This article was updated on Aug. 29, 2018.
The use of big data for HR and compliance functions is becoming critical to many organizations' success. According to Jenny Dearborn and David Swanson, co-authors of "The Data Driven Leader," businesses that fail to incorporate big data into HR functions will suffer.
Given this, even chief financial officers who've had only a passing acquaintance with their colleagues in human resources will want to forge closer relationships. CFOs increasingly are expected to be strategic partners with their companies; to not only report the numbers, but inform decision-making in ways that improve the numbers. And that requires a handle on all the information available about employees.
The term big data typically refers to data so voluminous and unstructured that traditional technologies struggle to manage and process it. It can include structured transaction data, such as payroll records. Finance can work with HR to tap into this information.
Big data also can include unstructured records like emails and social media posts. It can even include data from outside sources, such as demographic or salary studies done by third parties, or reviews from sites that let employees rate their employers.
Big Data Benefits
Big data can help human resources professionals comply with government regulations and enhance decision-making in ways that improve the organization's financial performance. For instance, analyzing an organization's recruitment and hiring processes across all locations may reveal that job candidates with unusual names are less likely to be called for interviews, and that even if they do land an interview, they're less likely to be hired. Or, an analysis may reveal employees at multiple locations haven't undergone required safety training. In addition to the legal, reputational and (in some cases) moral implications of these situations, all can affect financial performance.
In addition to compliance, big data can help HR professionals ensure the decisions they make align with and advance their organizations' strategic objective. For instance, by analyzing the educational levels and backgrounds of job candidates filling similar, entry-level positions across the company, big data can help HR professionals identify attributes common to those who remain with the company for at least a couple of years. They can use this information to better target their recruitment efforts. Finance will want to be aware of those efforts, as reduced turnover can boost morale, operations and the bottom line.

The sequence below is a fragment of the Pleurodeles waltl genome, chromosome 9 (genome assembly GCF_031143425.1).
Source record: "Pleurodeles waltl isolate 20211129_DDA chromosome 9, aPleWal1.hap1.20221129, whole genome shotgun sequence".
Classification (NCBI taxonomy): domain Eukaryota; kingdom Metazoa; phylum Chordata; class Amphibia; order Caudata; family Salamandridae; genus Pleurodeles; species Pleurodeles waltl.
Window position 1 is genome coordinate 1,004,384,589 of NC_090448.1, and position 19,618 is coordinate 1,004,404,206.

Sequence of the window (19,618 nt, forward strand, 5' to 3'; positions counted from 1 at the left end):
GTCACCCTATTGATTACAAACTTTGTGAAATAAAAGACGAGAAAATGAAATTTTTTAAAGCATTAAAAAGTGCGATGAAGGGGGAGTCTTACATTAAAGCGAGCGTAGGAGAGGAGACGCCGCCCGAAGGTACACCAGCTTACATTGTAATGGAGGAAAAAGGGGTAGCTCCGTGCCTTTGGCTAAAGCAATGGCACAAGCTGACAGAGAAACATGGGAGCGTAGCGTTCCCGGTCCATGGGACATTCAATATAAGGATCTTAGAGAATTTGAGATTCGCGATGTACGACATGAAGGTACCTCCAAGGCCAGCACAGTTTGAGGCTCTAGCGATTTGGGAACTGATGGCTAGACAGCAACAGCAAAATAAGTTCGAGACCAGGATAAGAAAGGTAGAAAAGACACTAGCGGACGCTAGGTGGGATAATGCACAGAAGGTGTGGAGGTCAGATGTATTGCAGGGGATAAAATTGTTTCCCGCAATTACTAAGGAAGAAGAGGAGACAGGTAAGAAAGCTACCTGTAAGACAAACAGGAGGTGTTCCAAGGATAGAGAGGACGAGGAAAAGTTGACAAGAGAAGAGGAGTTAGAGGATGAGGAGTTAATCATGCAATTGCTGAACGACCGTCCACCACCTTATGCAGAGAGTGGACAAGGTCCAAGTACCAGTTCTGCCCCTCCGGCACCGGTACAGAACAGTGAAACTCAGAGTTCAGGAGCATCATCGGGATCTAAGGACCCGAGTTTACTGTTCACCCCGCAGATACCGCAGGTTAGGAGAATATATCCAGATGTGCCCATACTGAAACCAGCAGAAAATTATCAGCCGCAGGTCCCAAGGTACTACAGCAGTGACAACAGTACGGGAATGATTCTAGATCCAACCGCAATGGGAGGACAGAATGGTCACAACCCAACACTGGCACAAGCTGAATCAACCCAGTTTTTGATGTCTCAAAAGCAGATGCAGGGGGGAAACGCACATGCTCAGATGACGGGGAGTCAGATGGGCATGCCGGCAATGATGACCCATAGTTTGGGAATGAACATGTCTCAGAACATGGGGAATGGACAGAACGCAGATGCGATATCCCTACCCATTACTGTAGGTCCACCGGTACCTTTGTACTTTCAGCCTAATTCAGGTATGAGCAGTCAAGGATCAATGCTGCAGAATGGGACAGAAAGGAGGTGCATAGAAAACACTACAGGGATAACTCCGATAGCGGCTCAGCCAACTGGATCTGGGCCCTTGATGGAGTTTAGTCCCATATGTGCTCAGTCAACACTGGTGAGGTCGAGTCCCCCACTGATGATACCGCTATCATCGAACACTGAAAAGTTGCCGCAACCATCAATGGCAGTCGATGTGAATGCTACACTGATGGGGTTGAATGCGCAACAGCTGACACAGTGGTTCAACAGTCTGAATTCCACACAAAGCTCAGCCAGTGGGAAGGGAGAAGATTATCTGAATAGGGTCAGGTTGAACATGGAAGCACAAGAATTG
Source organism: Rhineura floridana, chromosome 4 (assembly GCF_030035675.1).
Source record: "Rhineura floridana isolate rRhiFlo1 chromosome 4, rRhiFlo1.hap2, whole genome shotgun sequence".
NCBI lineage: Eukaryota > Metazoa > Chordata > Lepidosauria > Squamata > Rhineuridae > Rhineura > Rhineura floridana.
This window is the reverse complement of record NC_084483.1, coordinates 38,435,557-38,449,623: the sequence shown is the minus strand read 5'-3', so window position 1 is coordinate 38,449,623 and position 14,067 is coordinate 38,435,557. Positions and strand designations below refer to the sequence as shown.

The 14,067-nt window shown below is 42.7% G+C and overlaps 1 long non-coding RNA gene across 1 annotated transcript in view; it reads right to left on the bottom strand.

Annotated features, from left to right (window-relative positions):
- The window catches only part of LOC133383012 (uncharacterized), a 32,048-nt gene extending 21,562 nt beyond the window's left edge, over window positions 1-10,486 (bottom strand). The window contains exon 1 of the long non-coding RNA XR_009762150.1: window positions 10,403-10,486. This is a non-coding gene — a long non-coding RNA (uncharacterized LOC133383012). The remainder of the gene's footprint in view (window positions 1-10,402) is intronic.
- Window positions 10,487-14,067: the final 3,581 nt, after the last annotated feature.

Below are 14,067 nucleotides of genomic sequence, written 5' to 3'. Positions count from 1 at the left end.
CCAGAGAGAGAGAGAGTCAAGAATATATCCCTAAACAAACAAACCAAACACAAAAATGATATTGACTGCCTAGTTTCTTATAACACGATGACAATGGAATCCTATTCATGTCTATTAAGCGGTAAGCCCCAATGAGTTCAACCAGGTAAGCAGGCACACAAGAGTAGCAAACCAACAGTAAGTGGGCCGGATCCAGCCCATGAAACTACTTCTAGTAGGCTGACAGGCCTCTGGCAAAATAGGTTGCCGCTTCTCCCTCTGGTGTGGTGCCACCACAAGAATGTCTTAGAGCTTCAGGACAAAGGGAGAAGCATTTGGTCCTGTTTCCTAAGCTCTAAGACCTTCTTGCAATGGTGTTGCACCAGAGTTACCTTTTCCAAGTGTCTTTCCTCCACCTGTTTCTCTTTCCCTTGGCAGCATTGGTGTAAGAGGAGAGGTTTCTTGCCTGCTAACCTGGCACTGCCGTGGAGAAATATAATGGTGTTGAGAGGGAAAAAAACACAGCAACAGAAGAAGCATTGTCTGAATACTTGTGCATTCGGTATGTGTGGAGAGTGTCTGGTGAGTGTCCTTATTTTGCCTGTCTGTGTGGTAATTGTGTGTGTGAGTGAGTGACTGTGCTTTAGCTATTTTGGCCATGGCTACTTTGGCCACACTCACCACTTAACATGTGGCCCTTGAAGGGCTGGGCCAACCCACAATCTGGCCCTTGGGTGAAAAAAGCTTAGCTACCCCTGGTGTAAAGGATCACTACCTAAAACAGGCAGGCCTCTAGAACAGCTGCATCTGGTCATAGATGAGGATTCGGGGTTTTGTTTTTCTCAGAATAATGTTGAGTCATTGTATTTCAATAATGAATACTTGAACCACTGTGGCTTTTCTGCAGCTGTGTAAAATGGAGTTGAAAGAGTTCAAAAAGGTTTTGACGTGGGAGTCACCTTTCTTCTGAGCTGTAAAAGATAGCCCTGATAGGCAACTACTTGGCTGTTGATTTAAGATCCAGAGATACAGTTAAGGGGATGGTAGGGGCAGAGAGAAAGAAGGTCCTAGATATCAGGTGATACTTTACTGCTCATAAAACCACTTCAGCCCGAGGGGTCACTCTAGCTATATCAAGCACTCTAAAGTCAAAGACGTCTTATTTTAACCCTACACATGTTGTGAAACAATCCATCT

Big Data Challenges
Because big data resides across multiple departments and computer systems and encompasses information from outside the company, it can be a struggle to identify, access and aggregate it. Departments may balk when asked to share systems and information. Intelligently analyzing the data may require specific skills certain departments do not possess. And any analysis of personal information should adhere to both the spirit and letter of privacy regulations.
While those challenges are real, they're not insurmountable. CFOs and human resources professionals will need to offer reassurance that sharing data won't lead to a loss of control. They'll also need to let others know the systems and processes they're using comply with privacy and other regulations.
Of course, part of the solution is technical. Since big data is dispersed among myriad systems, HR professionals need a way to access it efficiently. Solutions like a data mart can help. A data mart is a repository of data designed to serve a particular community of knowledge workers, according to TechTarget. Generally, an organization's data marts are subsets of its data warehouse.
When implementing the systems needed to work with big data, CFOs can collaborate with the IT department to ensure the systems work as intended and provide value both to human resources and the organization overall. To ensure they're intelligently analyzing the data, CFOs can also engage individuals with expertise in data analytics.
The work required to use big data for HR and compliance effectively can be significant. At the same time, it can pay off in heightened compliance and improved decision-making — a boost to the bottom line.
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